Do you think that purposefully directing your daily activities is a good way to change habits? It seems like the answer is yes and Charles Duhigg, author of several apparently good books on habit and productivity, says that there is evidence in support.
I would like to find a person to exchange some interpersonal contact with each morning. That person would share with me what they are doing that day — what they want to accomplish, if they are afraid of anything, what they want to avoid — and I would reciprocate. The goal would be to enter the day from a position of control. Contrast that with the way that I seem to go through the day — letting myself be the subject of what happens around me. Perhaps that would change the way I react to stressors and help me choose positive responses rather than negative ones.
Have you or anyone else had success with this method? Or just some experience that you’d like to share?
I just finished reading this post about a college runner’s descent into and ascent from an eating disorder: https://minneapolisrunning.com/confessions-anorexic-runner/
Modulo the fact that I am not an elite athlete, my pursuit of running accomplishments played an eerily similar role in the development of my eating disorder as it did for the post’s author.
Well, in the interest of full disclosure, my eating has seriously regressed these past several days. I have not been able to keep up with my three “meals” + “breakfast” routine for several days.
As I said in my previous post, habits are hard to break. What is easy to do is add restrictions to existing habits. What is hard is going the other direction. In other words, once I’ve restricted something it is almost impossible to add it back.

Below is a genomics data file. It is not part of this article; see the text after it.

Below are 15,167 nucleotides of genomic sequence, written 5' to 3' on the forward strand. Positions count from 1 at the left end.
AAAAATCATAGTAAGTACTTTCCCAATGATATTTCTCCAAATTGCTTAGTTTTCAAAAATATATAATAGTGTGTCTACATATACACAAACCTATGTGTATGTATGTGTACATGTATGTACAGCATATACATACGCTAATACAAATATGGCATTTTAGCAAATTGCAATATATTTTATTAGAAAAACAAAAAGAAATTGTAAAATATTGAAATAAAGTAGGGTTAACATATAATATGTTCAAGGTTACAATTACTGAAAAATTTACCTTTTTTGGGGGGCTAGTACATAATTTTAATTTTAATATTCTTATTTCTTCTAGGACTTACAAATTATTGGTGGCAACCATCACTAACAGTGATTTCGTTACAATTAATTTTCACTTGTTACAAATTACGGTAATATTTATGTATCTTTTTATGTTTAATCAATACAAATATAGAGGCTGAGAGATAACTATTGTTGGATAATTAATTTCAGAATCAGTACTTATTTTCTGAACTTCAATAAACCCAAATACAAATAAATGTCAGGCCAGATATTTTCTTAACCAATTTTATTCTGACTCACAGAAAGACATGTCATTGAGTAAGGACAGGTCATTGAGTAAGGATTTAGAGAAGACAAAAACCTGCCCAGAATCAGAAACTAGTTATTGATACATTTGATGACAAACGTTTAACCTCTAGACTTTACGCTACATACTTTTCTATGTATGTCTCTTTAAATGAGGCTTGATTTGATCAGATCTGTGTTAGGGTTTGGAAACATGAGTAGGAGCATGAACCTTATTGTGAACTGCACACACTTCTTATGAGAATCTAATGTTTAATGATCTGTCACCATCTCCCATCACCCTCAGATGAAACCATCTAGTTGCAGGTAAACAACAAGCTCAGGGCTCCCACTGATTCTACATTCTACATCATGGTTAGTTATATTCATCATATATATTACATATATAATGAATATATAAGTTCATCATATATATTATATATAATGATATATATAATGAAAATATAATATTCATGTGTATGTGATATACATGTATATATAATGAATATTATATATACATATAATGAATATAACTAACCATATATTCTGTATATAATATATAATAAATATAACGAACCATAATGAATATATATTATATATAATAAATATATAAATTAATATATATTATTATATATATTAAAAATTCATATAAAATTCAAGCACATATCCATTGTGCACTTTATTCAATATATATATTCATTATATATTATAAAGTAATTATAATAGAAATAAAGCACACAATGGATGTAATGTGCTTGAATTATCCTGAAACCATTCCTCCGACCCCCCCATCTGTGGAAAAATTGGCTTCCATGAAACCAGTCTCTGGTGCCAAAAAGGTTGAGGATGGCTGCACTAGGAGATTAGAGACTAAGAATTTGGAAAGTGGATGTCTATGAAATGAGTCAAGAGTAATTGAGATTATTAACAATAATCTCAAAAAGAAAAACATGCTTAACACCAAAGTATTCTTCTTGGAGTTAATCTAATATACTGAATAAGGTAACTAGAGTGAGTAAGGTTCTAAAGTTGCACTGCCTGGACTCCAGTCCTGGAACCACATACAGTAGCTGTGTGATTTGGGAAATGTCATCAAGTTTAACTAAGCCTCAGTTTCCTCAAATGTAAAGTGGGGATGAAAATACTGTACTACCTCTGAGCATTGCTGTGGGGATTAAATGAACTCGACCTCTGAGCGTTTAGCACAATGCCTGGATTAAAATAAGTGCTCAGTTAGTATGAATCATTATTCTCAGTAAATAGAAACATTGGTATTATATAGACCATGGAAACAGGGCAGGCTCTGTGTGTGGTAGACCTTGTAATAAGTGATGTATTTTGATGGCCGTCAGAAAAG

Once I have dropped something that was a normal and healthy part of my routine, adding it back becomes like a reward or a treat. And, as I wrote about before, anything like a reward is strictly prohibited.
This is hard.
The other difficult thing I have dealt with recently is an obsession with the ingredients of some of the “meals” that I am eating. Of course these meals are really just protein bars which makes the ingredient list even more obvious.
Which would you rather eat?
Habits are powerful. When I first started on this recovery plan, the positive habit was easy to follow. Then, little by little, the habits started changing. Every day I started eating my “meals” later and later. Then I started eating less and less. Now I’ve started eating only part of each meal.
Keeping those bad habits is just as easy as keeping the good ones. Phrased differently but saying the same thing, bad habits are as hard to break as good habits.
I need to get back to eating all my meals (and regularly). That will take a serious turnaround. But I don’t see why I can’t do it — I did it before.
I think that recovery is a process of constant adjustment. I hope that adjusting these bad habits can get me back on track.